Eye care is important for any time of the year, but as the summer months start tempting patients outside in swimsuits and tank-tops, simple tricks to maintaining good eyesight are just as important as remembering to even out that tan. After all, the last thing you want to do is start September with a new pair of glasses! To keep your eyesight good as new, just remember these quick tips:
Wear your sunglasses!
UV rays can cause a sunburn or skin cancer, but they can also affect your keen vision! The number one rule of summer eye care is to never forget your sunglasses, because too much UV light can cause a condition called ‘sunshine cataracts’. If you spend more time in the pool than out of it, try getting a pair of tinted goggles; this two-in-one package can protect your eyes from both chlorine and sunlight.
Visit your eye doctor
Early September may be the time of year for doctor’s appointments for your kids, but while you’re making appointments, don’t forget to make one for yourself. Eye doctors can catch symptoms of eye disease and blindness-or even just that little tweak your prescription needs-early on, and the sooner you find out about any problems your eyes might have, the sooner you can treat them.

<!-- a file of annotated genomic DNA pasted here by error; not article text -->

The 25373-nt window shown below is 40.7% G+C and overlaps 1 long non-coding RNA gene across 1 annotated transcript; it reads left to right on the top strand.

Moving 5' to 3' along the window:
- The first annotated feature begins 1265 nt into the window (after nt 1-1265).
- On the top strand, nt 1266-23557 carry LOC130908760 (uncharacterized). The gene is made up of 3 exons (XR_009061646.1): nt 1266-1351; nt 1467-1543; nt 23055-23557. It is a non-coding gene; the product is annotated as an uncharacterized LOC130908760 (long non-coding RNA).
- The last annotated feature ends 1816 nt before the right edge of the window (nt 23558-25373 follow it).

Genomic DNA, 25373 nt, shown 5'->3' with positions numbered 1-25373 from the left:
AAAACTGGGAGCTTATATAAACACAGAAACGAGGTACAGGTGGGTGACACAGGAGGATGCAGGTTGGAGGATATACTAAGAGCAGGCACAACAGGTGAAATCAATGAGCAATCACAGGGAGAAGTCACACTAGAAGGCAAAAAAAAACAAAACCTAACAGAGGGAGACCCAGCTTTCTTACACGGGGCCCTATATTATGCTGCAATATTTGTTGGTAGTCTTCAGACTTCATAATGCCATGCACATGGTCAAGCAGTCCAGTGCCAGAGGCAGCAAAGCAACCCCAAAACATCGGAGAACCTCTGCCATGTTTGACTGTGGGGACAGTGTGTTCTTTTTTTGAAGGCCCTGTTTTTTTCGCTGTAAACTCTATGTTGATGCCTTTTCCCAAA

Contact lenses: read the label
If your contact lenses are only supposed to last a week and you wear them for three, your eye care standards may be a little lower than they should be. Through general contact wear and tear, proteins can build up, impacting your vision and putting you at greater risk for eye infection. When you do re-use contacts, rinse them each time you take them out, and remember to only purchase high-quality lenses that are a comfortable fit for your eye.
Eat the rainbow
One of the easiest ways to perfect your eye care is to eat a variety of fruits and vegetables. In addition to the health effects fruits and veggies have on the rest of your body, the vitamins and minerals present in these multi-colored snacks can also help you maintain healthy eyesight. Antioxidants present in some common fruits and vegetables have been proven to slow the effects of aging and chronic diseases that affect eyesight. While you may not be able to restore the vision you have already lost, you can certainly help maintain your current level of sight through a healthy diet.